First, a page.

What exactly has happened within top levels of the United States government since the presidential election of Nov. 3, 2020?
Once the transfer of power to President-elect Joseph Biden is complete on Jan. 20, the immediate crisis will pass. But the questions about the actions of President Donald Trump and his surrogates in what now counts as one of the two or three most dangerous transitions in U.S. history will remain.
No previous transition has raised similar doubts about whether the executive branch, including the military, is being run with a clear and lawful chain of command, with a psychologically competent individual at the top.
It is imperative that a multitude of urgent questions be answered in a comprehensive way, by an independent body with subpoena power to review documentary evidence and compel testimony under oath. The crisis Trump initiated needs to be examined with the equivalent of the 9/11 Commission established after the 2001 terrorist attacks.
At first blush, the comparison may seem overwrought. Obviously, nothing that has happened in the past ten weeks — including the grotesque and deadly mob takeover of the Capitol during the official certification of Biden’s victory — is of the same horrific, history-altering magnitude of 9/11.
The similarity flows from the way that both events demand public understanding and accountability. Both events represented attacks on the basic functioning of U.S. institutions. Both revealed vulnerabilities in our customs and procedures that many people did not sufficiently appreciate until disaster struck.
Here’s what we know for sure: There was an assault on rule of law at the U.S. Capitol led by people who were inspired by Trump and believed they were acting as he would wish them to do. If events had unfolded even slightly differently, the five fatalities could have been many times greater, and included many members of the House and Senate.
Here’s what we have reasonable grounds to wonder about, and a profound responsibility to clarify: The degree to which the events at the Capitol are part of a systematic effort by Trump to reverse an election result through what must be labeled forthrightly as an attempted coup d’etat.
Is that phrase hyperventilating? There are many questions to be answered before we can know for sure. We shouldn’t depend on the next wave of journalists’ books or public officials’ memoirs for the answers. An official body — created by an act of law as the 9/11 Commission was — can shine a light on such possible scandals as:
— Why did Trump fire Defense Secretary Mark Esper on Nov. 9, and was this preceded by pressure from Trump or his designees to elicit Esper’s support for military assistance in his bid to retain power?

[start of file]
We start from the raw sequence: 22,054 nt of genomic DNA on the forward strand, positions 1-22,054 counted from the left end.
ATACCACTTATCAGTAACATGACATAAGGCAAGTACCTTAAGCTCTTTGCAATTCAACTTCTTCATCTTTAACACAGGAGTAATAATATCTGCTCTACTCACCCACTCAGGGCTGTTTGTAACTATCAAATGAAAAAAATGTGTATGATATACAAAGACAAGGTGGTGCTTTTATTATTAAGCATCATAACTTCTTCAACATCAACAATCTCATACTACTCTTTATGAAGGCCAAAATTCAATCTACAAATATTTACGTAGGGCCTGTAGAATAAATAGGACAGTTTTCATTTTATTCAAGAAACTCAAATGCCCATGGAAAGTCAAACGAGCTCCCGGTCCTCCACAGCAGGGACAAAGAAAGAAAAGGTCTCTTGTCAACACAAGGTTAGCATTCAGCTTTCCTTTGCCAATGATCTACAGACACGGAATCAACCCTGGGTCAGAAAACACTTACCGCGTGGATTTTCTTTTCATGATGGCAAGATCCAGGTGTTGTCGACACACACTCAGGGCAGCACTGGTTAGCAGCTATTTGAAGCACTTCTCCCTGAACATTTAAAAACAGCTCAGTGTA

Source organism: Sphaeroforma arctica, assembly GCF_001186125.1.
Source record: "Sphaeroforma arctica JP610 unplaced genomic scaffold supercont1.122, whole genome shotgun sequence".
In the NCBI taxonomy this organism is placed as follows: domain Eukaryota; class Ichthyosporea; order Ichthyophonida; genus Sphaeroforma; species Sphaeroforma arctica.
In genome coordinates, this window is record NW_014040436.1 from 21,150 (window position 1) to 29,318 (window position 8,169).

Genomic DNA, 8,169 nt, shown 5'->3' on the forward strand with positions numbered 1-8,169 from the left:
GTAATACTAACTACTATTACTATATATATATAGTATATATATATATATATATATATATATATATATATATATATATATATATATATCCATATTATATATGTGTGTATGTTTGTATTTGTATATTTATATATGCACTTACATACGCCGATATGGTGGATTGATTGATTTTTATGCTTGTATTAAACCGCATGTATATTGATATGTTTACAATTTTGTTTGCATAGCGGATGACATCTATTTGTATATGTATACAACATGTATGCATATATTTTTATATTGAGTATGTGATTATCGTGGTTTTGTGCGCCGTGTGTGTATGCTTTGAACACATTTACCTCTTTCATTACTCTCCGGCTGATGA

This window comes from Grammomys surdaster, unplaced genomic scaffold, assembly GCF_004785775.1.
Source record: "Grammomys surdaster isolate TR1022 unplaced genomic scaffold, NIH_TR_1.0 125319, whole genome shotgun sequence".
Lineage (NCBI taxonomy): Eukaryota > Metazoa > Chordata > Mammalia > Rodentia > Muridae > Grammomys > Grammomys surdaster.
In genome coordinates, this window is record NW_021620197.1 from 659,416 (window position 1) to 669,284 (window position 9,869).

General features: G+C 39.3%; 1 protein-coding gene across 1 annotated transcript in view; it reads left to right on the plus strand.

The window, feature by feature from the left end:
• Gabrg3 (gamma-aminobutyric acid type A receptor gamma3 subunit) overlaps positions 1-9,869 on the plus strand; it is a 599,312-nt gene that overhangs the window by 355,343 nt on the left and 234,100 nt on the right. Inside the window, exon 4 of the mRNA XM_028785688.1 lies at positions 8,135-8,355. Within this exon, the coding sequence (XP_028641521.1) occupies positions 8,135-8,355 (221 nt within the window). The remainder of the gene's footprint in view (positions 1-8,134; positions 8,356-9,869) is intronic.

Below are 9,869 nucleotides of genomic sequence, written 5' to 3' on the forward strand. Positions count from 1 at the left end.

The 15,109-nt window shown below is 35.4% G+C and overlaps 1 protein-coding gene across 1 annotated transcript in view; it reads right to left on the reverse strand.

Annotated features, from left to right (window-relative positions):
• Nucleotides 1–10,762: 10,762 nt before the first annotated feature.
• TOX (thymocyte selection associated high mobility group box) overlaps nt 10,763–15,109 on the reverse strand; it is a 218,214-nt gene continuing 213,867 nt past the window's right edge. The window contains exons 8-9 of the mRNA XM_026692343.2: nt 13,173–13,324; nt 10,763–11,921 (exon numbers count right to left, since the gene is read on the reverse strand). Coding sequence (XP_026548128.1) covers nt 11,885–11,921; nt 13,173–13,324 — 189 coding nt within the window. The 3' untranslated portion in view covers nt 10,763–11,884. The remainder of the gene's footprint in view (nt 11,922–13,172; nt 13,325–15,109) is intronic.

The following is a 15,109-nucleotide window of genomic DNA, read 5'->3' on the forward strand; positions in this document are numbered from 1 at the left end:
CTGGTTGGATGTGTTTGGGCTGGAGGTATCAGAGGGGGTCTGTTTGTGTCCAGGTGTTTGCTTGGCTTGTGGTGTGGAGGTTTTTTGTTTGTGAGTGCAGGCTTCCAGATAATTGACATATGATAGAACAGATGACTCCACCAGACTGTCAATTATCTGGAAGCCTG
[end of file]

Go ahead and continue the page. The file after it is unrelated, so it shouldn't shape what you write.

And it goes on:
— What deliberations regarding an effort to reverse the results of the election is former Attorney General William Barr aware of, and what would sworn testimony and texts and emails show about the circumstances of his late December departure? This departure followed public criticism by Trump of Barr, and numerous news reports said it also followed extensive negotiations between Barr and White House counsel Pat A. Cipollone.
— What interactions between Trump or his surrogates with the U.S. Attorney for the Northern District of Georgia, Byung J. “BJay” Pak, occurred before Pak’s forced resignation on Jan. 4?
— What will testimony, emails and texts show about the precise nature of any communication that may have taken place between Trump, White House aides, or outside advisers to Trump and people who participated in the Jan. 6 insurrection at the Capitol?
— Now that events have highlighted the importance of something many people previously did not think much about — the central role of the obscure General Services Administration in allowing presidential transitions to proceed — what changes in law or procedure would prevent future transitions from being delayed, as Biden’s was, once results are clear? What interactions took place between the Trump White House and GSA Administrator Emily W. Murphy?
— News reports have said there have been discussions involving cabinet officers, including Treasury Secretary Steven Mnuchin and Secretary of State Mike Pompeo, about invoking the 25th Amendment to remove Trump from office. What was the nature of these deliberations, and what testimony would administration officials give to illuminate Trump’s psychological stability or his willingness to execute faithfully the law and duties of his office?
— What role is Trump’s pardon power playing in his deliberations, or in conversations with allies, over how to cling to power?